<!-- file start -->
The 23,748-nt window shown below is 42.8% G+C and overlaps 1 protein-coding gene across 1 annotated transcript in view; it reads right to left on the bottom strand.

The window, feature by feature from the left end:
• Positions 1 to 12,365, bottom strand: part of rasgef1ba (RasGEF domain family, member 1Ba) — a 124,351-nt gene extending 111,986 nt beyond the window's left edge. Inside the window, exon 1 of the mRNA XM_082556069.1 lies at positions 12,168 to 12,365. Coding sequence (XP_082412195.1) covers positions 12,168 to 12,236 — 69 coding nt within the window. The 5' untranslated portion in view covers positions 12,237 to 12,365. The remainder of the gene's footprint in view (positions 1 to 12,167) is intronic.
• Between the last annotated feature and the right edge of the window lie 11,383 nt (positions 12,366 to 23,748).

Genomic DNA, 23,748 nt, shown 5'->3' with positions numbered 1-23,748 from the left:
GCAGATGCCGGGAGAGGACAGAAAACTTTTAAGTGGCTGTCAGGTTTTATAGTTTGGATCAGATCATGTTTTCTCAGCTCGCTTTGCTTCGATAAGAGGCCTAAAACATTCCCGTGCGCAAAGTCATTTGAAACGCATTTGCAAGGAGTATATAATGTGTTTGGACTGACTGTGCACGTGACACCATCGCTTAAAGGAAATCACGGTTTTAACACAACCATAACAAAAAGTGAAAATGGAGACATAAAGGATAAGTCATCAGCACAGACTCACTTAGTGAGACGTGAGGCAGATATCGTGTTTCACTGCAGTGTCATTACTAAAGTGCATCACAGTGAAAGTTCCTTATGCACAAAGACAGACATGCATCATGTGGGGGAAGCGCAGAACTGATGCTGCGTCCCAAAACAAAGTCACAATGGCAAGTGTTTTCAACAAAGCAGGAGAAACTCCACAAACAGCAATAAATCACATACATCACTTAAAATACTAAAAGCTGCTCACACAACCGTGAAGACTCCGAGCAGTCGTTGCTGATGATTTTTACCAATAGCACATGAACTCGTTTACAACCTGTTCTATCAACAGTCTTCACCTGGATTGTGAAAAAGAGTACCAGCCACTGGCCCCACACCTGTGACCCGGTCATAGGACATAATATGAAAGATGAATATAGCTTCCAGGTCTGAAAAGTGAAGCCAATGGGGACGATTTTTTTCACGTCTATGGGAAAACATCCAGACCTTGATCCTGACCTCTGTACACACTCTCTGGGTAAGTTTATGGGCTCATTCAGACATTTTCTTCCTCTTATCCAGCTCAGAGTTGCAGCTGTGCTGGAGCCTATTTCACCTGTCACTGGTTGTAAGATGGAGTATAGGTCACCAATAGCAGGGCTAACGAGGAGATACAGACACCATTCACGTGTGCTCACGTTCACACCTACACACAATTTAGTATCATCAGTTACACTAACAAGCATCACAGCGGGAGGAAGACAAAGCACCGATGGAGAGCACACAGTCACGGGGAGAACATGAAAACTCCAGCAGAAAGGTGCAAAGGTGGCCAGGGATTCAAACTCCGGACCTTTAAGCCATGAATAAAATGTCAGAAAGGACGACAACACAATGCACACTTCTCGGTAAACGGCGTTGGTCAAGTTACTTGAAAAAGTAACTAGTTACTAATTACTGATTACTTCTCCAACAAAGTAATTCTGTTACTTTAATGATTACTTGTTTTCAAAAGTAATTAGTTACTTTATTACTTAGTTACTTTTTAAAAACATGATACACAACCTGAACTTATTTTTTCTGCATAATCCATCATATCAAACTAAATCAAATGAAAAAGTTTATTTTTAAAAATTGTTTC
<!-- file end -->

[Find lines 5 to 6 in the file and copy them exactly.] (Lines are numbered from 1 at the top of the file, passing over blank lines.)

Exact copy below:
Genomic DNA, 23,748 nt, shown 5'->3' with positions numbered 1-23,748 from the left:
GCAGATGCCGGGAGAGGACAGAAAACTTTTAAGTGGCTGTCAGGTTTTATAGTTTGGATCAGATCATGTTTTCTCAGCTCGCTTTGCTTCGATAAGAGGCCTAAAACATTCCCGTGCGCAAAGTCATTTGAAACGCATTTGCAAGGAGTATATAATGTGTTTGGACTGACTGTGCACGTGACACCATCGCTTAAAGGAAATCACGGTTTTAACACAACCATAACAAAAAGTGAAAATGGAGACATAAAGGATAAGTCATCAGCACAGACTCACTTAGTGAGACGTGAGGCAGATATCGTGTTTCACTGCAGTGTCATTACTAAAGTGCATCACAGTGAAAGTTCCTTATGCACAAAGACAGACATGCATCATGTGGGGGAAGCGCAGAACTGATGCTGCGTCCCAAAACAAAGTCACAATGGCAAGTGTTTTCAACAAAGCAGGAGAAACTCCACAAACAGCAATAAATCACATACATCACTTAAAATACTAAAAGCTGCTCACACAACCGTGAAGACTCCGAGCAGTCGTTGCTGATGATTTTTACCAATAGCACATGAACTCGTTTACAACCTGTTCTATCAACAGTCTTCACCTGGATTGTGAAAAAGAGTACCAGCCACTGGCCCCACACCTGTGACCCGGTCATAGGACATAATATGAAAGATGAATATAGCTTCCAGGTCTGAAAAGTGAAGCCAATGGGGACGATTTTTTTCACGTCTATGGGAAAACATCCAGACCTTGATCCTGACCTCTGTACACACTCTCTGGGTAAGTTTATGGGCTCATTCAGACATTTTCTTCCTCTTATCCAGCTCAGAGTTGCAGCTGTGCTGGAGCCTATTTCACCTGTCACTGGTTGTAAGATGGAGTATAGGTCACCAATAGCAGGGCTAACGAGGAGATACAGACACCATTCACGTGTGCTCACGTTCACACCTACACACAATTTAGTATCATCAGTTACACTAACAAGCATCACAGCGGGAGGAAGACAAAGCACCGATGGAGAGCACACAGTCACGGGGAGAACATGAAAACTCCAGCAGAAAGGTGCAAAGGTGGCCAGGGATTCAAACTCCGGACCTTTAAGCCATGAATAAAATGTCAGAAAGGACGACAACACAATGCACACTTCTCGGTAAACGGCGTTGGTCAAGTTACTTGAAAAAGTAACTAGTTACTAATTACTGATTACTTCTCCAACAAAGTAATTCTGTTACTTTAATGATTACTTGTTTTCAAAAGTAATTAGTTACTTTATTACTTAGTTACTTTTTAAAAACATGATACACAACCTGAACTTATTTTTTCTGCATAATCCATCATATCAAACTAAATCAAATGAAAAAGTTTATTTTTAAAAATTGTTTC